1928: Ravel: Bolero in C major

FRIDAY, October 2, 2020 – 4:12 AM

Ravel: Bolero in C major, age 53

Popular for 91 years…

There has never been a time when the masses have not loved this piece. It is not only Ravel’s most famous composition but also the one that is instantly recognized. I doubt there are many people on planet earth who have not heard this.

But who is the best?

I picked this video because of the camera work. I wanted something that would show the instruments being played. But I fell in love with the performance. I could listen to the trombone solo 50 times and never get bored.

Theme A

Theme B

  • 2:22 bassoon: Always one of the strangest looking instruments. It’s for the brooms in “Sorcerer’s Apprentice”, and it’s “Grandfather” in “Peter and the Wolf”.
  • 3:17 sopranino clarinet: It’s a smaller and higher clarinet in Eb. It’s pitched a 4th higher than standard Bb clarinet. I had never heard the name before. But odd pitched clarinets are popular in places like Turkey, or so I read.

Theme A

Theme B

  • 6:02 tenor saxophone:  It’s a late arrival in the orchestral instruments. You won’t find saxes of any kind in Beethoven. Even today people think of it more as a pop or jazz instrument.
  • 6:56 soprano sax: It’s an octave higher than tenor sax.

Theme A

Theme B

  • 9:38 trombone: This is a killer trombone part, and you have to be really good to play it because it goes up to high Db, a very high note for an orchestral trombone player. This guy is superb. He uses slide vibrato. It’s the best job I’ve heard of this solo.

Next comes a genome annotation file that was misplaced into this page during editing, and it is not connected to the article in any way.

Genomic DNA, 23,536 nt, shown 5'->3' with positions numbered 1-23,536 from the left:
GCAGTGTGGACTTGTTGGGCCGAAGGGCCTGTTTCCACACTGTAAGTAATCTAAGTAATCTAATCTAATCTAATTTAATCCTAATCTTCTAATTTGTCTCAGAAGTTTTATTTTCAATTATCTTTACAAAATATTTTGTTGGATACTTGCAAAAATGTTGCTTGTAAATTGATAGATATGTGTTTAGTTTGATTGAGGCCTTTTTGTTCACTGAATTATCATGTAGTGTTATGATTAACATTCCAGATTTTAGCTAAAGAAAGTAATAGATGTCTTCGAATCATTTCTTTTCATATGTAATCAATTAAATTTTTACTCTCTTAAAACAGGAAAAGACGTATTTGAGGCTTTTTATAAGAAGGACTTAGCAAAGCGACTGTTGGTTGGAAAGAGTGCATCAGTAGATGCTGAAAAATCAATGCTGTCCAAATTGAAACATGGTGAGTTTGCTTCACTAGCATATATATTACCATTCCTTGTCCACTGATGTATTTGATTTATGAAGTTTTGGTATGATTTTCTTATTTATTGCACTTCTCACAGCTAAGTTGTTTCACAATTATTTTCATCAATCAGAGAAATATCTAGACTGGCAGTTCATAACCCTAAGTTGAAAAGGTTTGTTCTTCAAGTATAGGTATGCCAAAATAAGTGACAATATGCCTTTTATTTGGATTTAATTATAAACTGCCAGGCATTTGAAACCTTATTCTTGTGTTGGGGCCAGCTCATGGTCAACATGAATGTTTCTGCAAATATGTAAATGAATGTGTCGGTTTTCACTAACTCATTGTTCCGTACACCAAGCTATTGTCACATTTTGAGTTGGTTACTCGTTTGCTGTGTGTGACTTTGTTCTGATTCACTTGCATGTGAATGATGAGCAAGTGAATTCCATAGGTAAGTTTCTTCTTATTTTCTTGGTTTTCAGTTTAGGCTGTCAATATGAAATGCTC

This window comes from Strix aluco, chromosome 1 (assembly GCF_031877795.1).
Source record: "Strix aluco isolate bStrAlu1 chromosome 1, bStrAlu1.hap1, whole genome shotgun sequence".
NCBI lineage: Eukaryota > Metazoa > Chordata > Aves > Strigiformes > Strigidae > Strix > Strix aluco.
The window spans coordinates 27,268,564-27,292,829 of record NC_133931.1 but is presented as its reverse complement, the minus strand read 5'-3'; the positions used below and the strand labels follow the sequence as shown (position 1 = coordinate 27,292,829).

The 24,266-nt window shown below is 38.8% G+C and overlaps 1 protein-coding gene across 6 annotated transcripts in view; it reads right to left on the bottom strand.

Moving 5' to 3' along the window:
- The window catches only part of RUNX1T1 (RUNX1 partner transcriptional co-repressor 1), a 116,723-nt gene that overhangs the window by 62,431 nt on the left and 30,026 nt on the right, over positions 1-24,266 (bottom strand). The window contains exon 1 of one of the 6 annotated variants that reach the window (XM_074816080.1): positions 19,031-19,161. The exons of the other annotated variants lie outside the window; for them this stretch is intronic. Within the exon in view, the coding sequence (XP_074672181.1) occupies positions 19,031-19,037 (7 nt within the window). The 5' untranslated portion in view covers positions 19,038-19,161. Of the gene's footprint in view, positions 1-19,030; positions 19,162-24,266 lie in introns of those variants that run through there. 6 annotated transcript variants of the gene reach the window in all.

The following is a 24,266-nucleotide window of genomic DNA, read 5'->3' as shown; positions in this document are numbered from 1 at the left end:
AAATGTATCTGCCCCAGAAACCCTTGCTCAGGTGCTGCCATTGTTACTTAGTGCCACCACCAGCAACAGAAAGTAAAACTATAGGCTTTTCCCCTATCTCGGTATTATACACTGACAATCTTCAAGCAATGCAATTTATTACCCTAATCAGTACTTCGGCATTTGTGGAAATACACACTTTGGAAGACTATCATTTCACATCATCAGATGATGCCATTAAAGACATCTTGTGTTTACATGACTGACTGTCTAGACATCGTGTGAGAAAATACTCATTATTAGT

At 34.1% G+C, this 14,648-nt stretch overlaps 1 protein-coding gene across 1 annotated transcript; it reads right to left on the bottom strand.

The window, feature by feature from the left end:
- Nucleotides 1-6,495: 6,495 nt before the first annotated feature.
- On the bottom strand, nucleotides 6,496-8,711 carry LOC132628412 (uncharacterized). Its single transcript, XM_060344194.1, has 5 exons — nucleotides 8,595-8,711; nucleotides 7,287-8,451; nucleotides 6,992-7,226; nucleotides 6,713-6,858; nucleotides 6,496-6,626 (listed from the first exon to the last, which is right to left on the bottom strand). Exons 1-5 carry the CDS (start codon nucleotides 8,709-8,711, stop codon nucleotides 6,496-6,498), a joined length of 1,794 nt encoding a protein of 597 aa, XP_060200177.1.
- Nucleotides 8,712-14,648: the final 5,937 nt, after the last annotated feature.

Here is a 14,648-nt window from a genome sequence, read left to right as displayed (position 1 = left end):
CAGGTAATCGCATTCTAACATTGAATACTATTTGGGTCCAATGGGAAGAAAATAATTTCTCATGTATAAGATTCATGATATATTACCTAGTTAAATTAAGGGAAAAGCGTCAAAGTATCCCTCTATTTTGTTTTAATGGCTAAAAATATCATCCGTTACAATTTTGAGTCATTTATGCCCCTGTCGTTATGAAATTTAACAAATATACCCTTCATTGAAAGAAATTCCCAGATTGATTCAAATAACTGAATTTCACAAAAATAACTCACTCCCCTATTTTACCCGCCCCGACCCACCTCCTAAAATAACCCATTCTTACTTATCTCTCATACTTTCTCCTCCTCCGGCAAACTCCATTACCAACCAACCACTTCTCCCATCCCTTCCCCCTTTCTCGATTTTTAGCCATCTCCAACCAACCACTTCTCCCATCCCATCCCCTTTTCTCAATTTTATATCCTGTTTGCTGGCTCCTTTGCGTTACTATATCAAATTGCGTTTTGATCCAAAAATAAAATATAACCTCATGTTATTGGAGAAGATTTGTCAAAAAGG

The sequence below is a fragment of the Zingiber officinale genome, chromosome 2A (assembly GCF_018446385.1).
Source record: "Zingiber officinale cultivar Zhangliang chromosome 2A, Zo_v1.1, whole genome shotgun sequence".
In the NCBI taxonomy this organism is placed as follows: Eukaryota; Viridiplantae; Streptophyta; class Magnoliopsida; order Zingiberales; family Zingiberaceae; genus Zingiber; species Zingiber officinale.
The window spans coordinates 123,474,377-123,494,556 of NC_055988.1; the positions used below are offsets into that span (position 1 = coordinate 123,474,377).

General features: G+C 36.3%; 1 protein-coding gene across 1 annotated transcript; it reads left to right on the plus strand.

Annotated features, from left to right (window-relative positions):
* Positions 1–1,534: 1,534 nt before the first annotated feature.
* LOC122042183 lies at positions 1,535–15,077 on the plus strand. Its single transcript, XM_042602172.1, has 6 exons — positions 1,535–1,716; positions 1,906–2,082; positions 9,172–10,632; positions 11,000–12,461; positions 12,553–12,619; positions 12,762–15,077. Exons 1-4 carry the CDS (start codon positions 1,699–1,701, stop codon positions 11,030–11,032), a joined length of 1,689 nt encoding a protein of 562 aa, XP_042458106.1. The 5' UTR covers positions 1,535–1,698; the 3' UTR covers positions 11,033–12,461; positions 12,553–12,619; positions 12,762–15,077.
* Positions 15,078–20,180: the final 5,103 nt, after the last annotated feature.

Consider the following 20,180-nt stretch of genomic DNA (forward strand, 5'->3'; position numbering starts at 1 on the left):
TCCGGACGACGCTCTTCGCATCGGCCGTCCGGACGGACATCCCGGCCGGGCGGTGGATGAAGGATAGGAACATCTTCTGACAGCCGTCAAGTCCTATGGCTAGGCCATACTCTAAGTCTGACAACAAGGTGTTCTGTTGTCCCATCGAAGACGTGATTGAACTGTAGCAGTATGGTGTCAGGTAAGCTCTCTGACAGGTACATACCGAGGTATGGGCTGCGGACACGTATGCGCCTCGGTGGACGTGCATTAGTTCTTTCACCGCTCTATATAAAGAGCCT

• 10:31 more winds, intervals, chords: Now he’s using triads and chords, very rich sound.

Theme A

Theme B

Theme A

Theme B


  • piccolo, 2 flutes, 2 oboes, English horn, 2 clarinets, bass clarinet, 2 bassoons, contrabassoon, soprano saxophone, tenor saxophone
  • 4 horns, 4 trumpets, 3 trombones, tuba
  • timpani, snare drum
  • harp, celesta
  • strings

It went viral…

Read about it HERE: This composition by Maurice Ravel remains one of the most famous pieces of music ever nwritten and was hugely popular the minute people heard it.

Two themes…

There is an A theme and a B theme. He alternates them, using these two ideas over and over again, always with different instrumentation. His idea was to create something totally new, and it was just a huge experiment.

I hated this, and now I very much like it…

I used to think this was music written for people who don’t know anything and who need to hear the same tune repeated over and over again. I went years without listening to it, on purpose. But when I started studying the music more closely I completely change my mind. I now think it’s brilliant.

Tempo controversy…

Ravel wanted it slow and sensuous. Toscanini wanted it much faster. He won, Ravel lost. But today conductors have reversed that, going to the slower tempo Ravel preferred. Why does the slower tempo work today? Because the top soloists are better, and they can pull of something more liquid, expressive and polished.



9 thoughts on “1928: Ravel: Bolero in C major

  1. I think with the repetition, the faster tempo somehow is good to keep it flowing. I think there is enough variety for the “repetition” not to feel like boring.

  2. I really liked this song, at the beginning it felt like the song was waiting for something to come, then the major upbeat part to me, was what the beginning was waiting for, and then at the end I really liked how the song resolved itself without leaving the sense of longing that the beginning had.

    1. It’s a world-changing idea for sure. As far as I know no one else every thought of writing one basic tune and then having it repeat again and again, but always with different instruments and always building.

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